Bio-digester Performance for October 2010

I thought that this time I would go into a little more detail so that maybe you could better understand this data.  I realize that to someone who doesn’t work with a digester on a day to day basis, this data collection may look like just a bunch of numbers and squiggly lines on a graph.  Some of this info may be old news to some of you.

I’ll start by explaining “Gas Quality”.   The gas quality is checked daily for the following contents:

CH4– Methane  (%)

  • Average for biogas 55-60 %, as you can see, our gas quality is above average.  What does this mean? Better fuel quality = more kW output per m3 of biogas.  With 55-60 % CH4, the typical output would be 2 kW/m3, our output is 2.2 kW/m3.  What caused the increase in gas quality?  After the ORRS waste was introduced on Oct 3 there was a increase in gas quality.

CO2- Carbon Dioxide (%)

  • Average for biogas 30-40 %.  We have a low CO2 content and I believe it is due to the fact our CH4 is higher than average.  The CH4 and CO2 usually balance out close to 100% when added together.  The higher the CH4 content drives down the CO2, and vice versa.

O2- Oxygen (%)

  • Norm 0.5-1 %.  Now it may sound counterproductive to add oxygen into an anaerobic digester, but it does serve a purpose.   The biological desulphurization bacteria that grow on the surface of the wooden “roof” inside the digester require a small amount oxygen.  What they do is take the H2S in the gas and break it into sulphur (S), which sticks to the wood, and water (H2O).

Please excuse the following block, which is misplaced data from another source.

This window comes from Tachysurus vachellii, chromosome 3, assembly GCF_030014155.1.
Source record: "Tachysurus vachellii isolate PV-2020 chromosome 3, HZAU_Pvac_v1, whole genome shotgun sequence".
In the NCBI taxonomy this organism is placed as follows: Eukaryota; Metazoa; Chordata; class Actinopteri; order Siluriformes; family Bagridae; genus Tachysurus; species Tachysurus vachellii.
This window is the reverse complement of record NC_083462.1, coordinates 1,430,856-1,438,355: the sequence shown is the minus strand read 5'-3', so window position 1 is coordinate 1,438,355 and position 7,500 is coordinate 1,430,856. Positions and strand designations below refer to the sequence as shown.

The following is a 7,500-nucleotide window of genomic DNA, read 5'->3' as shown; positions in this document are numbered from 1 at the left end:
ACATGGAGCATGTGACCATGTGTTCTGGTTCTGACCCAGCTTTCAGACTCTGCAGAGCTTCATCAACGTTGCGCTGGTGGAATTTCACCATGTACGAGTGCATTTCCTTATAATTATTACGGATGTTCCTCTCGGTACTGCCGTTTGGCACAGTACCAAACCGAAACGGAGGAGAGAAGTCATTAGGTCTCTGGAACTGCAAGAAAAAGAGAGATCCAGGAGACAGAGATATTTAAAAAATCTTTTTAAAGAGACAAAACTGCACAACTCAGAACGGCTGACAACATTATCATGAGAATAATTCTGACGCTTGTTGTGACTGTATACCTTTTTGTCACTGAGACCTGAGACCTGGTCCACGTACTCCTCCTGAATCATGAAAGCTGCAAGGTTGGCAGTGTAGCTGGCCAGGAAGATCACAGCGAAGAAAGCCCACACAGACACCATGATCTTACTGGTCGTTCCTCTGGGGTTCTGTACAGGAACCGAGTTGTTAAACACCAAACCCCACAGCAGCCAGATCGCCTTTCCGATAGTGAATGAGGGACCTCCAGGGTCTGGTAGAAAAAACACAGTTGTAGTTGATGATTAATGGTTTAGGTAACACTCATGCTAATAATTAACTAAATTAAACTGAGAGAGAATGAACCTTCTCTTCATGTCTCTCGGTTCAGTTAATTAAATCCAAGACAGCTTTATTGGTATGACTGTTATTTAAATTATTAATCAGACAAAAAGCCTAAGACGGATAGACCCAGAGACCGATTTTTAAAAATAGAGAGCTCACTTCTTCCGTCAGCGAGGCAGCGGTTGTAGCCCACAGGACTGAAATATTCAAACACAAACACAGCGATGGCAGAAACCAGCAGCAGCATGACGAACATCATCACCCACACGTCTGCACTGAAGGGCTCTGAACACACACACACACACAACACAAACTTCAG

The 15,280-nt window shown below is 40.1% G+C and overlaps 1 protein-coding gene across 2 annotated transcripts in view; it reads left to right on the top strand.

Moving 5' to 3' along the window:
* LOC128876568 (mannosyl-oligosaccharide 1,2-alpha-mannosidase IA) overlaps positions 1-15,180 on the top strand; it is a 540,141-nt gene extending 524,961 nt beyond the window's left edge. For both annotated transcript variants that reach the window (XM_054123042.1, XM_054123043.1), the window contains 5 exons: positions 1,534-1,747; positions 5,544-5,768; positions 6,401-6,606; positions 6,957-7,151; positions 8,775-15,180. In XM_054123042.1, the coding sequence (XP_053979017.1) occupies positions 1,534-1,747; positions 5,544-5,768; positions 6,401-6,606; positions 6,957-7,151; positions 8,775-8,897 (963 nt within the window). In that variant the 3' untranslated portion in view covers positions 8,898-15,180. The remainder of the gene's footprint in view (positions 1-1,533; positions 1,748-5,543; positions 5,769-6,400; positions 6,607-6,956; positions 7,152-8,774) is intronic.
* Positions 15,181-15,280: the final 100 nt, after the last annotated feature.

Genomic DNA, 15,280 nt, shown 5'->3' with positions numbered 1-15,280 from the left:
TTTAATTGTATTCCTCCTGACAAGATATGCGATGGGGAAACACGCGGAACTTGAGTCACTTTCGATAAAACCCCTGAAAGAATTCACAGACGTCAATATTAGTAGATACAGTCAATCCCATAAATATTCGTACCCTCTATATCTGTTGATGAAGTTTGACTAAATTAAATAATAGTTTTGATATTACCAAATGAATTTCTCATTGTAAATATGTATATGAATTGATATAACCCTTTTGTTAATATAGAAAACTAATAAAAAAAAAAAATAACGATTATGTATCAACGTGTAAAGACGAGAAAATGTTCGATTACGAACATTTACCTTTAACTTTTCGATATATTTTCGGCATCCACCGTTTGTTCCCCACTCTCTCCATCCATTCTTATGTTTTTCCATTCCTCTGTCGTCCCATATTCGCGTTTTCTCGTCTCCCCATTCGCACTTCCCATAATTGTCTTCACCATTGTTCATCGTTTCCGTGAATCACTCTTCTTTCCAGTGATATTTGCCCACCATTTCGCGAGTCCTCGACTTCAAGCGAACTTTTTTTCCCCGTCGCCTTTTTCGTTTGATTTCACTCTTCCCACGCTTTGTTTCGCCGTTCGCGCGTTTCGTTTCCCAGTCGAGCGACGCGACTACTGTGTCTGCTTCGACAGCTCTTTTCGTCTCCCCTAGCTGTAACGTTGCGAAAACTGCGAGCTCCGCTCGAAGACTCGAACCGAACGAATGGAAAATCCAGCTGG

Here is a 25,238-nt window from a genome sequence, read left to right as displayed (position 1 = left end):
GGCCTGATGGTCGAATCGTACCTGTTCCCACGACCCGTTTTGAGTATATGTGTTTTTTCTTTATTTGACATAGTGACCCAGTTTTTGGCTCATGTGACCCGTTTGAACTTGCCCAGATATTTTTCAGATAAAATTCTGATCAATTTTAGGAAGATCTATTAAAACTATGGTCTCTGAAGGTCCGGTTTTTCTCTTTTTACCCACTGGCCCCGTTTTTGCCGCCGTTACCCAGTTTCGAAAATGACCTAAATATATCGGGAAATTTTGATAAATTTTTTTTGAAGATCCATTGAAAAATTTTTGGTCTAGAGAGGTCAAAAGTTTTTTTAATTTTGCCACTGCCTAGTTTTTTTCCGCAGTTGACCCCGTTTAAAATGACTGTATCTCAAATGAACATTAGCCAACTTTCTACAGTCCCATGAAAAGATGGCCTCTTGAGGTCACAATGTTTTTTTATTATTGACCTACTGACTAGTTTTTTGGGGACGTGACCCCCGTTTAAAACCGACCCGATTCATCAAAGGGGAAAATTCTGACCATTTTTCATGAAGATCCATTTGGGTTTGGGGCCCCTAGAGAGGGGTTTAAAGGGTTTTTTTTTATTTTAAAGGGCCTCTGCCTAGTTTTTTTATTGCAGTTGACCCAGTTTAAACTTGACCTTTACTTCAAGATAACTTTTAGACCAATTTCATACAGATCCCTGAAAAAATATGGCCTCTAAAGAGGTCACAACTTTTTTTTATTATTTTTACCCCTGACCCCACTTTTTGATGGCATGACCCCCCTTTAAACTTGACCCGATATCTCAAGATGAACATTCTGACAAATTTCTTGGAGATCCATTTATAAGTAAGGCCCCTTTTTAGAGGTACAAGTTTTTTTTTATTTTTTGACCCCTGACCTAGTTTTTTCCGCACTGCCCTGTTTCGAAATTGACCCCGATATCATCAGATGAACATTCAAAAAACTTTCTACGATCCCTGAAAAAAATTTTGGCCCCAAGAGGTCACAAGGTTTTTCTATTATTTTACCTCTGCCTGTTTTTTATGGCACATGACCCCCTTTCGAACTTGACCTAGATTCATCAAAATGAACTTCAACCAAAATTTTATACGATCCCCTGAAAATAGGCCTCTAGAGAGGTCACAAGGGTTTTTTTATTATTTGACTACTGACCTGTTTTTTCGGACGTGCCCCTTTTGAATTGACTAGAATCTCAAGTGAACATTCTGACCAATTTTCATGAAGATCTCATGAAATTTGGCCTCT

NH3- Ammonia (ppm)

  • The presence ammonia in biogas usually is an indicator that the pH level in the digester is too high also the retention time may be too short. NH3 is not present I our gas at this time.

H2S- Hydrogen Sulfide (ppm)

  • This is watched closely for a couple reason:

o   Higher H2S levels cause more wear and tear to the engine. (MAN engine requirements <200ppm)

o   Higher H2S levels decrease engine oil life time

o   Corrosive gas

  • What causes H2S production?  The amount of H2S depends on the amount of sulphur in the feedstock and retention time.  Also I’ve noticed that when the digester is adjusting to a new feedstock there is an increase in H2S for a short while.
  • How do you remove the gas? Biologically (as I explained earlier) and chemically with Ferric Chloride (FeCl3).  FeCl3 is a more complex process but the end result is the same, other than the fact it works quicker and more efficiently than biological removal.

Modifications in October and their impacts:

1.       Introduction of ORRS waste into digester.

a.       Increase in gas quality

b.      Increased gas quantity/kW output.

2.       Weaned off of the dairy manure.

a.       Decrease in operating cost

b.      Reduced H2S production (less FeCl3 needed to stay within engine specs)

3.       Increased overall feed rate:

a.       Additional increased gas production

Within the month of October we have more than double our gas output, and November is off to a great start.  Feel free to call if you have any questions.  I will include some information on the FOS/TAC and it’s importance in the next update.  That’s all for now.

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